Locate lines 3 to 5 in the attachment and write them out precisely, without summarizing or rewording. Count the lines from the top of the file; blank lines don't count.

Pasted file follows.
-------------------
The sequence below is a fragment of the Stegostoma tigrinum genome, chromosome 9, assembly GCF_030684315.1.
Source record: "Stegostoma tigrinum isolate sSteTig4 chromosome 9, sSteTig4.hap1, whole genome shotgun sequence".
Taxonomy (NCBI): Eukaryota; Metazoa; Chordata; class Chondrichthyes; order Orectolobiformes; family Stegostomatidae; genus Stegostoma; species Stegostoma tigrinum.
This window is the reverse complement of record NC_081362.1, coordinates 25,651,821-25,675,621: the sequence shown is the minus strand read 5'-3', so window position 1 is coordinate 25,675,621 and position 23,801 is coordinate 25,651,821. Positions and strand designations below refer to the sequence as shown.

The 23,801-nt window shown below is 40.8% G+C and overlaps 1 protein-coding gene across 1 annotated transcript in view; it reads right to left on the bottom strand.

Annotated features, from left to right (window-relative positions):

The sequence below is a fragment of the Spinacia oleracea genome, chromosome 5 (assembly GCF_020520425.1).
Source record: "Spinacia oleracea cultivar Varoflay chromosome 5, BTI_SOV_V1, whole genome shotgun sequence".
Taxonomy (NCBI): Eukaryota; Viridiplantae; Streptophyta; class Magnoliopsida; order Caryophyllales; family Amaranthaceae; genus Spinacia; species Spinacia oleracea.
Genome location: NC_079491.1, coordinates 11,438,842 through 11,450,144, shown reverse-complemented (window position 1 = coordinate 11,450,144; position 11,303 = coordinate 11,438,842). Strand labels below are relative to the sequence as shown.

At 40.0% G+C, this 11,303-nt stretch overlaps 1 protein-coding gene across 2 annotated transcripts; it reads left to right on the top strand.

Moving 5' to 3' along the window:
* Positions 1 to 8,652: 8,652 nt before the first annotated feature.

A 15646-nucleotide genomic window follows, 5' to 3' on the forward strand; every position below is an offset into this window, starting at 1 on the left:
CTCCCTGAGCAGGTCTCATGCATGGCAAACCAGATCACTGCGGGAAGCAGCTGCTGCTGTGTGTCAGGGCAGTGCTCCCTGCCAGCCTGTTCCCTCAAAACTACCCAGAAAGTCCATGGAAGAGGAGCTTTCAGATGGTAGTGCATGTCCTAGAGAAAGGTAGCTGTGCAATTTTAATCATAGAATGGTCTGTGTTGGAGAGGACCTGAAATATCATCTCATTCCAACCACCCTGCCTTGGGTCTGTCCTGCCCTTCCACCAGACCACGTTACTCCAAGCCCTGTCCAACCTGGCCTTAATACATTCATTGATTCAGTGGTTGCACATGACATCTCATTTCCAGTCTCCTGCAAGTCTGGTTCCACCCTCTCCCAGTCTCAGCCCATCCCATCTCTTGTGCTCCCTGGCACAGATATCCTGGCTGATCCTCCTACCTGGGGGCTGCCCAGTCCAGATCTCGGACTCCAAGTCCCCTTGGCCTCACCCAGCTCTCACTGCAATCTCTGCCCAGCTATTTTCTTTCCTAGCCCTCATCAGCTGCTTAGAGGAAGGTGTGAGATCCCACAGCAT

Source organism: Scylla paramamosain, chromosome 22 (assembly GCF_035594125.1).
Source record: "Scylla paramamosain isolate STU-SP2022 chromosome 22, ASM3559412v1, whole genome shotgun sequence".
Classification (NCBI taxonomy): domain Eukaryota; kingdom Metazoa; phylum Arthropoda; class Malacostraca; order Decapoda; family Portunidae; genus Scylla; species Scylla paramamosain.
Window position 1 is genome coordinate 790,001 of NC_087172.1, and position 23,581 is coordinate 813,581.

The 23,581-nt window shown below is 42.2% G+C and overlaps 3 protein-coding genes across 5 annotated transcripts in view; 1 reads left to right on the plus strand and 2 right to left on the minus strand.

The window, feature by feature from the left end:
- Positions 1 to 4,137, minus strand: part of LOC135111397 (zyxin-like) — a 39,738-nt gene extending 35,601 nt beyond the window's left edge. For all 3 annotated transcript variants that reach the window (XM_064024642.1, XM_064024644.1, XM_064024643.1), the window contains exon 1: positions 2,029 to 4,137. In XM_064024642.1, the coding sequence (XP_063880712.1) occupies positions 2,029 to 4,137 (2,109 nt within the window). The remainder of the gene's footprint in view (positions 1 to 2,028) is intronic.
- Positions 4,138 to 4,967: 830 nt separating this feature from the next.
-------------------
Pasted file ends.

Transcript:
Taxonomy (NCBI): Eukaryota; Metazoa; Chordata; class Chondrichthyes; order Orectolobiformes; family Stegostomatidae; genus Stegostoma; species Stegostoma tigrinum.
This window is the reverse complement of record NC_081362.1, coordinates 25,651,821-25,675,621: the sequence shown is the minus strand read 5'-3', so window position 1 is coordinate 25,675,621 and position 23,801 is coordinate 25,651,821. Positions and strand designations below refer to the sequence as shown.

The 23,801-nt window shown below is 40.8% G+C and overlaps 1 protein-coding gene across 1 annotated transcript in view; it reads right to left on the bottom strand.